VietNamNet Bridge - On the opening day of the fourth international conference on Vietnamese studies in Hanoi, which draws nearly 1,000 scientists from 36 countries and territories, the East Sea issue attracted the attention of many attendants.
Though the East Sea conflict was not a separate topic, it was discussed at two out of 15 sub-committees of the conference on November 26. Many issues related to the sovereignty of Vietnam related to the two archipelagoes of Hoang Sa (Paracel) and Truong Sa (Spratly), China’s U-shaped, etc. line were discussed.
According to Associate Professor Do Bang from the Hue University of Science, the exercise of sovereignty over the Paracel and Spratly archipelagos was conducted very early by the kings of the Nguyen Dynasty.
In the first half of the 19th century, these kings took effective measures to perform Vietnam’s sovereignty over the two archipelagos, such as the establishment of the Hoang Sa flotilla, hydraulic measurements, mapping, placing sovereignty steles, building temples, planting trees and setting up tax collection stations on the islands.
The implementation of Vietnam’s sovereignty of the Nguyen Dynasty was assigned to the royal marine corps in cooperation with the local soldiers and fishermen of Quang Ngai and Binh Dinh provinces. The kings directly considered and approved important documents related to these archipelagos.
The implementation of Vietnam’s sovereignty over the two archipelagos in the Nguyen Dynasty is noted in the Nguyen Dynasty’s official documents, official history books as Dai Nam Thuc Luc, Dai Nam Nhat Thong Chi and maps of the Nguyen Dynasty as well as ancient documents collected in Quang Ngai, Thua Thien Hue in recent times.
Mentioning China’s U-shaped line in the East Sea, Dr. Erik Franckx from Vrije University (Brussels, Belgium) said that the U-shaped line officially appeared in 2009 when it was attached to China’s note to the United Nations against Vietnam’s report and the joint report of Vietnam and Vietnam - Malaysia on the continental shelf boundary beyond 200 nautical miles from the baseline. Though it was firstly outlined in 1940, China had never made public it to the international community.
The professor said that 2009 is the milestone marking important events for the recent conflict in the East Sea. However, so far, China has not yet clarified the meaning of this line.
From the perspective of international law, Associate Professor Nguyen Ba from the Hanoi National University affirmed that Vietnam is confident to have sufficient historical and scientific grounds to prove its sovereignty over the Hoang Sa and Truong Sa and to dismiss the U-shaped line. "We have carefully studied the arguments of China and found that their arguments on the U-shaped line are very vague," he said.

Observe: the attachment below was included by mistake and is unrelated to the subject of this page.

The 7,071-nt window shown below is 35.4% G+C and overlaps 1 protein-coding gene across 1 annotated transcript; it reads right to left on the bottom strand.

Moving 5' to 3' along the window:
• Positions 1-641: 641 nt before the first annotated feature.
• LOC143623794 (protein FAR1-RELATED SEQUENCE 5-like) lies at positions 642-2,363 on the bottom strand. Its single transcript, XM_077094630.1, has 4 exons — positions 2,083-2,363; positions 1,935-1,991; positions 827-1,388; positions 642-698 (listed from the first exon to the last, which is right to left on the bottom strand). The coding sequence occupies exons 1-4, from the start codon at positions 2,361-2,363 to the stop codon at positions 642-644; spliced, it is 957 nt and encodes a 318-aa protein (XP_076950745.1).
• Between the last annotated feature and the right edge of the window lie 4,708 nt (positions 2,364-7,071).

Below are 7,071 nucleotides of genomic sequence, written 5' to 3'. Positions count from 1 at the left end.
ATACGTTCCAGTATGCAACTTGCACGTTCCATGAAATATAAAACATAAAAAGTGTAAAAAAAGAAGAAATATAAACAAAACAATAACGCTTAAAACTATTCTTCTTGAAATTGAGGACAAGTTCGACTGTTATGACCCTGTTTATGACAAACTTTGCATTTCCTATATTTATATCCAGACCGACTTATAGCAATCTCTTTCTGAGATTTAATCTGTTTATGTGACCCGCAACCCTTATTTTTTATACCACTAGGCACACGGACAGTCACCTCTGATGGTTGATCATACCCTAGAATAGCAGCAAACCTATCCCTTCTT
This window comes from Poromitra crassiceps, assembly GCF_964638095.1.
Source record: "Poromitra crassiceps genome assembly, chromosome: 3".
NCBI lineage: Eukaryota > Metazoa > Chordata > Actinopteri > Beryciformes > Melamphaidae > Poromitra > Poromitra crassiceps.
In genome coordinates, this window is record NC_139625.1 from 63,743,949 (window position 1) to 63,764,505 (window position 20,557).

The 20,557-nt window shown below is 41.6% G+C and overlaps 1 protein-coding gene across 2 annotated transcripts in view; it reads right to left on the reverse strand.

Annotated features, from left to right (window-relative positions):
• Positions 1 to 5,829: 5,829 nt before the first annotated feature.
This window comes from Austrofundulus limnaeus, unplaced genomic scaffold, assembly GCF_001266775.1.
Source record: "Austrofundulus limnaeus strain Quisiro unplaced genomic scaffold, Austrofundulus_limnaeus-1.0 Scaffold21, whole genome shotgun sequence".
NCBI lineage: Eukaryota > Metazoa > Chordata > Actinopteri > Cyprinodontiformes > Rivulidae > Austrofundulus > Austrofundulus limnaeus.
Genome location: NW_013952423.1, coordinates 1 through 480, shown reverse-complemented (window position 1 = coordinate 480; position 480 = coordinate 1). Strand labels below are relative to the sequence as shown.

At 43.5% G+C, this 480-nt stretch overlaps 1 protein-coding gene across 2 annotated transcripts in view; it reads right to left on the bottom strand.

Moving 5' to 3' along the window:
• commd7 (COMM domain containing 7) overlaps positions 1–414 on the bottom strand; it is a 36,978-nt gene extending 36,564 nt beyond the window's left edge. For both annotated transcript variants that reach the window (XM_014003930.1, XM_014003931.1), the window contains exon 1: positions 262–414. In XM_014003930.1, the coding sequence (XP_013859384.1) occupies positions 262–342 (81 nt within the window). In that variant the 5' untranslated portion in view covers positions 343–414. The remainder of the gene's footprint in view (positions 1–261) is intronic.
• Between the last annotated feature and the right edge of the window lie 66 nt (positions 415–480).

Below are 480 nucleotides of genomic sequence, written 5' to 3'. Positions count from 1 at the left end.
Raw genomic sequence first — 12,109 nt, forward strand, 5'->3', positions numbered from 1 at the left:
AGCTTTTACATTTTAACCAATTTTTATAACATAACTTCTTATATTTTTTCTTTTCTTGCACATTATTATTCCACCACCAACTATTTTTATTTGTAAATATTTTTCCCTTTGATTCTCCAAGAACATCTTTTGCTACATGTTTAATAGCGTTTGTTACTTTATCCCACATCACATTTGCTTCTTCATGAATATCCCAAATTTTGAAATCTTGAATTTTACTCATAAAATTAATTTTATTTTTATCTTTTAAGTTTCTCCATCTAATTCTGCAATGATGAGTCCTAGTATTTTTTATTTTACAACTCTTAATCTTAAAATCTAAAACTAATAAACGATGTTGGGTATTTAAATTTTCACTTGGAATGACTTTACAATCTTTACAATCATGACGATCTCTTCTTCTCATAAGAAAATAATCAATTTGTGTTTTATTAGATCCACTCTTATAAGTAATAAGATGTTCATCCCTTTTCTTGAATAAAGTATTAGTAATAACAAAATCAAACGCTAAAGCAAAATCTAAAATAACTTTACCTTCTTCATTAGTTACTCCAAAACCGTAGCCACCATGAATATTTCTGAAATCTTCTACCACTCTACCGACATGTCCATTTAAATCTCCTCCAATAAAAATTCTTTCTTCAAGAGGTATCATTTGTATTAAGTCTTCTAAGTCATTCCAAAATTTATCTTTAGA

Professor Vladimir Kotolov from the University of St. Petersburg, Russian said that the current situation is creating conditions for both China and the United States to start the geopolitical game as in the chessboard and "Vietnam exists between the hammer and the anvil."
"Now, Vietnam (including Hoang Sa and Truong Sa) is a region of fierce competition between the major powers. The use of Vietnamese factor can promote or prevent the strategic expansion of China to the south", Prof. Kotolov identified.
Associate Professor Tran Khanh from the Institute of Southeast Asian Studies said that ASEAN's role in preventing the conflict in the East Sea is very important. However, its member states are facing the risk of losing unity.
Professor Do Tien Sam from the Institute of Chinese Studies, who involved in the nin- year negotiation of the delimitation in the Tonkin Gulf, said by the signing of the agreement on the delimitation in the Tonkin Gulf, for the first time, Vietnam and China have a clear border, including maritime frontiers, boundaries of the exclusive economic zone and the continental shelf between the two countries in the Gulf.
According to the professor, this agreement along with the agreement on fishery cooperation is valuable for reference for researching and solving the problems of fisheries in the East Sea. At the same time, it demonstrates the willingness of Vietnam in addressing the issues of borders, territorial waters, continental shelf through peaceful negotiations.
Professor Nguyen Quang Ngoc who chaired the discussion said that although Vietnam has so far organized several workshops on the East Sea but it is not enough.
With the theme "Vietnam on the way of integration and sustainable development", the conference focuses on all aspects of integration and sustainable development. The event will close on November 29.
Compiled by Tran Cham
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